Three of the country’s top superannuation experts have called on the Australian government to take action when it comes to reforming the current retirement system, suggesting radical changes from including the family home in the assets test to making retirees buy their pensions. The calls were published in a report that was released by the Actuaries Institute on Wednesday.
The ‘Options for an Improved and Integrated System of Retirement’ paper, written by actuarial experts David Knox, Anthony Asher and Michael Rice, calls on the Federal Government to take action and reform the current system, which they describe as “complex, intrusive and unfair”, in order to make it more sustainable as Australia’s ageing population grows. If changes are not instigated, the authors argue that the burden on the public purse will increase, as a greater number of Aussies retire and draw down on their savings.
Perhaps the most controversial aspect of the report is the suggestion to include the value of the family home in the assets test, as currently it is excluded. However, the authors believe this exemption is unfair as it can allow homeowners whose properties are worth extortionate amounts, claim the full Age Pension entitlement due to their low savings and financial other assets.
“The exemption creates anomalies between different homeowners,” the report reads. “For example, a couple with a home worth $500,000 and financial assets of $853,000 or more would receive no Age Pension. In contrast, a couple with a home worth $3 million and up to $387,500 in financial assets would receive a full Age Pension.”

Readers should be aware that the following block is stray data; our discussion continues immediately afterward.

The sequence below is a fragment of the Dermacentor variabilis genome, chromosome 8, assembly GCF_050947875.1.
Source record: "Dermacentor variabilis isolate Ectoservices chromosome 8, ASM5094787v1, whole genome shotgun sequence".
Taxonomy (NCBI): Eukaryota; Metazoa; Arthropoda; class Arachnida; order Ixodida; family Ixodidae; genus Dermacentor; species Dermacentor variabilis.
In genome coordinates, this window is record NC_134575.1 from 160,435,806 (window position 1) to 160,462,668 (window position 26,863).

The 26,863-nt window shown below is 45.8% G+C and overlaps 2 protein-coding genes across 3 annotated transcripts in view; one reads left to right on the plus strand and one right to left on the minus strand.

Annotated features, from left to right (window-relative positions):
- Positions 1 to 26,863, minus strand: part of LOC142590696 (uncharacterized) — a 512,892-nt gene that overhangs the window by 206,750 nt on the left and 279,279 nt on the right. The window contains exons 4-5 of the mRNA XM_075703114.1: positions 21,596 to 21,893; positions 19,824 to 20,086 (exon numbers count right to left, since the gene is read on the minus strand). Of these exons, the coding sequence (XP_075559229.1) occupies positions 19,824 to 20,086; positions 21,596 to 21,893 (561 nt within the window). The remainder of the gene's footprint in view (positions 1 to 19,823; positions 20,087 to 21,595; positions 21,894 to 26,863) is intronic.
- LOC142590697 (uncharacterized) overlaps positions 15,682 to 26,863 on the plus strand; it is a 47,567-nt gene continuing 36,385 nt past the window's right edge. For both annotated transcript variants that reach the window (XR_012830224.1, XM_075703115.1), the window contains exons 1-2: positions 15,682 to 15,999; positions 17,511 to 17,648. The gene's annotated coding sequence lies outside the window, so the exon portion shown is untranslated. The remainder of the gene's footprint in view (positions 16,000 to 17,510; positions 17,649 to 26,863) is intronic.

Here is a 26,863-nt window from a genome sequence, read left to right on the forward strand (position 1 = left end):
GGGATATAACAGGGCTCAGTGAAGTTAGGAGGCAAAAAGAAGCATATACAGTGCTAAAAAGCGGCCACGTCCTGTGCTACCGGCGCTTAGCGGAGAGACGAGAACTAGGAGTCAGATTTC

Rice, Knox and Asher also argued that the current exemption “discourages homeowners from downsizing” which in turn reduces the availability of housing for younger prospective buyers. The paper states: “The exemption of the principal residence from the assets test also discourages homeowners from downsizing as the proceeds of doing so would become subject to means testing.
“This results in an inefficient allocation of the national housing stock. Some retirees are therefore foregoing what would otherwise be an optimal decision to free up capital from their principal residence to provide additional income.”
The paper follows Treasurer Josh Frydenberg’s vow to conduct an inquiry into Australia’s retirement income system, as recommended by the Productivity Commission, which would focus on superannuation, the Age Pension and taxation. And, in light of Frydenberg’s pledge, the green paper has called on the Coalition to ensure the costs of retirement do not fall on younger generations, as well as not disadvantaging those who have already given up work.
Actuaries Institute Chief Executive Elayne Grace added: “The best system would take an integrated view across all sources of income and expenses for retirees. This includes the Age Pension, superannuation, the family home, aged care and health costs. The current system, though world-leading in some respects, falls well short of that.”
Other proposals put forward in the paper include the policing of tax concessions for wealthy individuals, with the report stating that these generous adjustments undermine the public support for the superannuation system. Suggestions to resolve this include placing a limit on the amount that can be kept within the superannuation system, or by requiring those with unusually large balances to pay additional tax.
While the paper also suggests the introduction of a death tax, as well as the proposal that retirees could buy a full Age Pension, with the part pension being scrapped. The actuaries suggested that retirees could use a proportion of their financial assets to “buy” the proportion of the Age Pension that the income and assets test – which they suggest should become one streamlined test – disqualifies them from. Under this scheme, everyone would receive the full amount of pension.
The report reads: “For example, if the Age Pension is worth $800,000 for a couple29 , then a couple with $1 million of assets at retirement would use $800,000 to buy a full Age Pension. Those with lower assets would have part-pensions, which would be topped up to full pensions, by a similar purchase at retirement.
“Those with few assets would have full pensions fully provided by the government.”
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